by Michael McCarthy
John Burt, the former Dean of the School of Public Health at the University of Maryland and a dear and wise friend I met later in life, recently recommended a book, as he often does: The Good Life: Lessons from the World's Longest Scientific Study of Happiness by Robert Waldinger, MD, and Marc Schulz, PhD. The book was the product of an 80-year longitudinal study by Harvard University that made an interesting revelation: Close personal relationships, more than genes or anything else, are the strongest predictor of life satisfaction or, put another way, happiness. Reading the study as I approached my 90th birthday inspired me to ponder my own life and history, and perhaps made me more fully appreciate how much the relationships I made through the running community contributed to a happy and fulfilling life.
In the 1970s, I was a middle aged, up and coming official with the NYS Department of Agriculture and Markets consumed with building my career and raising my five children. Life seemed generally satisfying both personally and professionally, yet, in retrospect, I was living in a silo with little interaction and few close relationships outside my wife and children and colleagues at work. I knew I had long neglected my health, and when I moved to Albany to assume the position of Director of Marketing, I vowed to dedicate myself to physical fitness. But at the time, I had no idea how that commitment, and my association with the running community, would so richly contribute to my life and fill in holes I didn't know were there. My first step was to join the Albany YMCA, where an eighty-year-old showed me how to put one foot ahead of the other. He called it running, which at the time was a foreign concept to me. Later he introduced me to Bill Shrader, a legend in his own time and very well connected with the local, regional, and national running scene. Through Bill, I learned of HMRRC.
Reading The Good Life and looking back, I now realize that I was too isolated and that I lacked the important outside relationships necessary for a satisfying and healthy life. How fortunate I was to have found the HMRRC! It was there that I met and connected with some extraordinary people: some with PhDs some with GEDs, publishers and authors, brokers and investors, lawyers and judges, entrepreneurs and bureaucrats, Democrats and Republicans, professors and students, laborers and craftsmen, rich and poor. There were people of every age group, every religion, every ethnicity, every gender, and while some were much faster than others, more talented or less talented, we were all equals in an honest sport, one where the clock is judge, jury and executioner, one where it is what it is, no more and no less. We congregated during the blistering heat of August, blizzards in January, blinding thunderstorms and those perfect autumn running days. We were "diverse" before that term was a part of our daily cultural lexicon. Those people were my friends, training partners and friendly competitors during times of glory and disappointment, and not just on the road. We became closer than siblings: A great deal gets shared on 20-mile training runs, perhaps more than gets revealed in the confessional or therapy session.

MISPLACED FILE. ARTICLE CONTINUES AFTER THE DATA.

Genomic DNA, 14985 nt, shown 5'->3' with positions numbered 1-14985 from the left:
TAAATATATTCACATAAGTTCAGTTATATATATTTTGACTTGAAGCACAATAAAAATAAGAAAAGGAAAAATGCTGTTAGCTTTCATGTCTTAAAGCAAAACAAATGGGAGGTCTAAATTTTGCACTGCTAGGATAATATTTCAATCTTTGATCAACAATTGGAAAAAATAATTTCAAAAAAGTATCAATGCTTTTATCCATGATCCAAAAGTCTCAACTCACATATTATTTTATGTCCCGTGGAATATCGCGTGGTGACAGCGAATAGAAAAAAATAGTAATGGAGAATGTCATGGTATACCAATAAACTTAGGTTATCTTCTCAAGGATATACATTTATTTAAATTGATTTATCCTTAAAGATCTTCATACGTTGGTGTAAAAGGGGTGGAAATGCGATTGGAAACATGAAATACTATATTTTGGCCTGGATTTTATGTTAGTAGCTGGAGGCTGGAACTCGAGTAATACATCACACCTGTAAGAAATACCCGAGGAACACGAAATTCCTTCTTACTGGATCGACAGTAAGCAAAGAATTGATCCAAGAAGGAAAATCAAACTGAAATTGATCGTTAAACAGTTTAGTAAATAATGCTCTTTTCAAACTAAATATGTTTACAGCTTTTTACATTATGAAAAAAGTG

Reflecting on my life and career, I have been blessed with many honors. I was recognized by the New York State Agricultural Society, a 191-year old organization where I was privileged to serve as secretary for more than ten years. I was President of the National Association of Agricultural Marketing Officials. I was Chairman of the Board of Directors of the Albany YMCA and served for eight years on the executive board of the Capital District YMCA. I have humbly accepted many awards and certificates and plaques. And while I am grateful for every honor and the entity that bestowed it, only one award adorns the wall in my den: The HMRRC Hall of Fame plaque I received in 2019. That is the most meaningful, the most important to me, because of the relationships from which it stemmed.
The Good Life - which has nothing to do with running, and everything to do with running - concludes that "people who are more socially connected to family, to friends, to community, are happier, they're physically healthier, and they live longer than people who are less well connected." I suspect one year with the HMRCC would have taught the researchers just as much as they learned in 80 years of longitudinal study.
Ed. Note: Mike originally submitted his article as a poem, and I asked him if he could flesh it out into a longer article. He did and I loved his article, but I also realized that his poem should be included as it adds more insight into his powerful message. Thank you, Mike!
When I returned to the Albany area after nine years in Rochester, I knew few people. There was, however, a group in the Capital District:
male and female and in between
young and old
black, white and other colors
married and single
rich and poor
professional and working class
Who met weekends:
rain, sunshine or snow
hot, cold or windy
For: twenty mile training runs or perhaps to run 6.2 miles as fast as their legs could carry them or a slower amble of various distances.
That is the group I wanted to be with. Since it was open to all, the talented and less so, I was welcomed. They called themselves HMRRC and they were my friends for the next forty plus years. While I no longer run, I still meet with a few of those warriors to reminisce and talk of the future. It is a good life.